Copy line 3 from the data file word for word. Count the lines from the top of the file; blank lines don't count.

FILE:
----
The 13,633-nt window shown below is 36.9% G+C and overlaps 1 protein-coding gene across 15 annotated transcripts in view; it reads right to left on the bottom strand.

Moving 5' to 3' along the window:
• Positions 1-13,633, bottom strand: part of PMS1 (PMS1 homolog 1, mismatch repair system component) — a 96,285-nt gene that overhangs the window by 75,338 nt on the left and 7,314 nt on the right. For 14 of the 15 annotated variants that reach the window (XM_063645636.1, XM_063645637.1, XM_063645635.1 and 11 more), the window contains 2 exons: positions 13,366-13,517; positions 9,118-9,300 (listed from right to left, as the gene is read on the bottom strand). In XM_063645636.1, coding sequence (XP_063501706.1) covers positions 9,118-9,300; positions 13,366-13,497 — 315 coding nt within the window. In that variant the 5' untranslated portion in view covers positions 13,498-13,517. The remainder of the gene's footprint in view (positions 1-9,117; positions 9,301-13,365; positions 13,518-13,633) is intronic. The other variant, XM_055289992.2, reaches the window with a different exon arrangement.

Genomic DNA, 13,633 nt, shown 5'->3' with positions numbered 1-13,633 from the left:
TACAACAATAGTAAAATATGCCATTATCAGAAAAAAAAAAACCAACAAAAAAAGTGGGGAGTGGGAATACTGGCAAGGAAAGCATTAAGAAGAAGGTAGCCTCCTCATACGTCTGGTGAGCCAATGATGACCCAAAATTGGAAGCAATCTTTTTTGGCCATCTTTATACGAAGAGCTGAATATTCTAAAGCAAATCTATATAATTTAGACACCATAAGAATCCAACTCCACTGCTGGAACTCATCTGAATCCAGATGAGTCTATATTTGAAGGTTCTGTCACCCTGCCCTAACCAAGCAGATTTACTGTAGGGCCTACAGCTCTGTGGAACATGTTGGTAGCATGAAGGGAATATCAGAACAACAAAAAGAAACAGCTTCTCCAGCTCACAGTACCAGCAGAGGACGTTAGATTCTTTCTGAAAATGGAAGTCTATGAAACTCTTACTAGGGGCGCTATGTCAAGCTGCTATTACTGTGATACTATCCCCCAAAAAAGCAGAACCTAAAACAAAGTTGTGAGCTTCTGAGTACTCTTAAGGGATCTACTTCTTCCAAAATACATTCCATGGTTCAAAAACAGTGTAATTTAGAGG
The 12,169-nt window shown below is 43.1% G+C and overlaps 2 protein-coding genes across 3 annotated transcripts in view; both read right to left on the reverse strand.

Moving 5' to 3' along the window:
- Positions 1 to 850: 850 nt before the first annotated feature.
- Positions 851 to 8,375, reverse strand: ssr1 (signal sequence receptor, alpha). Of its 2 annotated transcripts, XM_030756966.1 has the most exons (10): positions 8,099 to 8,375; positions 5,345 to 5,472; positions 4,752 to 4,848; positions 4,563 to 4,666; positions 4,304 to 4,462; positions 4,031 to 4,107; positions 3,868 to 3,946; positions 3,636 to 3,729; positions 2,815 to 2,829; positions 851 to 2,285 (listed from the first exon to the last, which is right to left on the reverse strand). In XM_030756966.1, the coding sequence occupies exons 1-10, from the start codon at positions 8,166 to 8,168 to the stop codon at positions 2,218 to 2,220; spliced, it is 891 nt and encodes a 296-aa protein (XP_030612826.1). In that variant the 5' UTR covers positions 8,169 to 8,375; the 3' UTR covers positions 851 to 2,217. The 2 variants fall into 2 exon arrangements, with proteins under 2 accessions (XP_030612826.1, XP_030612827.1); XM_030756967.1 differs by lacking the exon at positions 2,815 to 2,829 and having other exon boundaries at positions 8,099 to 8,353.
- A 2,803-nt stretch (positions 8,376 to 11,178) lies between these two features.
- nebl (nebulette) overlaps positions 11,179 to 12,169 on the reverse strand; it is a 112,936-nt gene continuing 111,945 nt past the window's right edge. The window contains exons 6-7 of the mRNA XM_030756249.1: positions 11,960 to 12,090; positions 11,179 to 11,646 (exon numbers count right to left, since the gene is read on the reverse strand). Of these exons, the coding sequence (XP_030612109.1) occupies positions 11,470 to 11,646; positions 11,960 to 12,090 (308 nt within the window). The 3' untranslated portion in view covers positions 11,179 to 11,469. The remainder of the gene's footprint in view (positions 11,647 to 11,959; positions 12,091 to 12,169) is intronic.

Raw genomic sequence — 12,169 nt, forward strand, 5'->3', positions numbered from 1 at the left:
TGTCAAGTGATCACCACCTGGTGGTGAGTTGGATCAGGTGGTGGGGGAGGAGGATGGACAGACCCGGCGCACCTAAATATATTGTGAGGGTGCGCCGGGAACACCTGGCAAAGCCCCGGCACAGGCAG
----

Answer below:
• Positions 1-13,633, bottom strand: part of PMS1 (PMS1 homolog 1, mismatch repair system component) — a 96,285-nt gene that overhangs the window by 75,338 nt on the left and 7,314 nt on the right. For 14 of the 15 annotated variants that reach the window (XM_063645636.1, XM_063645637.1, XM_063645635.1 and 11 more), the window contains 2 exons: positions 13,366-13,517; positions 9,118-9,300 (listed from right to left, as the gene is read on the bottom strand). In XM_063645636.1, coding sequence (XP_063501706.1) covers positions 9,118-9,300; positions 13,366-13,497 — 315 coding nt within the window. In that variant the 5' untranslated portion in view covers positions 13,498-13,517. The remainder of the gene's footprint in view (positions 1-9,117; positions 9,301-13,365; positions 13,518-13,633) is intronic. The other variant, XM_055289992.2, reaches the window with a different exon arrangement.